Photo: Bathurst12Hour

Polar Opposites: The Rolex 24 and the Bathurst 12 Hours

By Christopher DeHarde, Staff Writer

The 2018 editions of the Rolex 24 at Daytona and the Liqui-Moly Bathurst 12 Hours were polar opposites of each other.

The Rolex 24 had only four cautions and because of that, the winner of the second class of cars broke the long standing distance record set by the overall winners in 1982. The Bathurst 12 Hours had so many cautions earlier in the race that broadcasters debated on whether the race would set a record for the shortest distance covered.

The Rolex 24 had two class winners decided (for the most part) with many hours left to go in the race. The overall lead didn’t change in the last couple hundred laps and in GT Le Mans the Ford GT duo led all but a handful of laps. At Bathurst, there was a large amount of uncertainty about the overall winner thanks to fuel strategy.

There were a few tense moments at the Rolex 24 but they soon faded back into obscurity. At Bathurst, the race had several “YouTube-worthy” moments including a fire onboard a Mustang, several crashes that scattered parts and debris around like beads on Mardi Gras day and ended with a multi-car crash whose audio track would make even the emotionless squirm at the sound of carbon fiber and metal colliding with concrete.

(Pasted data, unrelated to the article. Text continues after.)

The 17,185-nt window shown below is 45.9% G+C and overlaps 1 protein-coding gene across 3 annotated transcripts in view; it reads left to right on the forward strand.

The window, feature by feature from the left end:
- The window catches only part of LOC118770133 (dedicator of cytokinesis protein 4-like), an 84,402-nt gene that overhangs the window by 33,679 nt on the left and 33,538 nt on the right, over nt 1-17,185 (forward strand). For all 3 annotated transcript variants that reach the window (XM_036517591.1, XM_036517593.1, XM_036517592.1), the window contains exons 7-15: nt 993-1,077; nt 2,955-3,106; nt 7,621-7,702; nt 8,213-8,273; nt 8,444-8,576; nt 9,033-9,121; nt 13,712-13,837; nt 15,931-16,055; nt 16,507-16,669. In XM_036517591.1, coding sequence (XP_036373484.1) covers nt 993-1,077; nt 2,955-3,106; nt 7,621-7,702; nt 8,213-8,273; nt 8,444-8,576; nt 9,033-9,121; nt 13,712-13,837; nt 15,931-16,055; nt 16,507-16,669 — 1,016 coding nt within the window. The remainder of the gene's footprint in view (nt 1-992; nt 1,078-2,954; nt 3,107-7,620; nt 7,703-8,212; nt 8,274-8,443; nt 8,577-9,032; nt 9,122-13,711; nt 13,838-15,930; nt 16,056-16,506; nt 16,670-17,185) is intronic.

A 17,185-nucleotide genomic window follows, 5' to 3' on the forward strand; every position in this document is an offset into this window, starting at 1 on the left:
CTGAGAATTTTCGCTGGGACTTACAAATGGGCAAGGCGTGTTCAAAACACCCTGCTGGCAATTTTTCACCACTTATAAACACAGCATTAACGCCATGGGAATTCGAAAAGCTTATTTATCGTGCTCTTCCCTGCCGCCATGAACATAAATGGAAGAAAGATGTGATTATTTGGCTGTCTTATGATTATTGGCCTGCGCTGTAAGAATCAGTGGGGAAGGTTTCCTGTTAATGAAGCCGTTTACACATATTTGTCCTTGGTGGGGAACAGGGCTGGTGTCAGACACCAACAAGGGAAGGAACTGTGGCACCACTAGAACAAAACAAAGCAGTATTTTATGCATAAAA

But for all of the differences between Daytona and Bathurst, both will be remembered as classics. Daytona because the driving standards were so high with all cars completing a combined 127,045.72 miles and a manufacturer (Lamborghini) earned its first victory in a 24 hour endurance race. For a comparison, Bathurst’s 49 cars (one didn’t make it to the green flag after having started the formation lap) covered 43,903.64 miles.

Bathurst will be remembered for the close action between the classes and because of how small the margin for error is. At Daytona, there is a greater margin for error since the infield has a decent amount of runoff but at Bathurst there’s almost no margin for error since the walls are so close to the road, especially in the twisty, back section of the course.

While the Daytona results reflected that of a classical endurance race with not as many cars near each other at the end, Bathurst set a record with seven cars on the lead lap at the end of the race despite the race being counted back to the last completed lap.

Such classic endurance races are a large part of the perfect beginning to the global motorsports calendar and the large disparity between how the two events found the finish will be a part of that lore.

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A 2012 graduate of LSU, Christopher DeHarde primarily focuses on the NTT IndyCar Series and the WeatherTech Sports Car Championship. DeHarde has actively covered motorsports since 2014.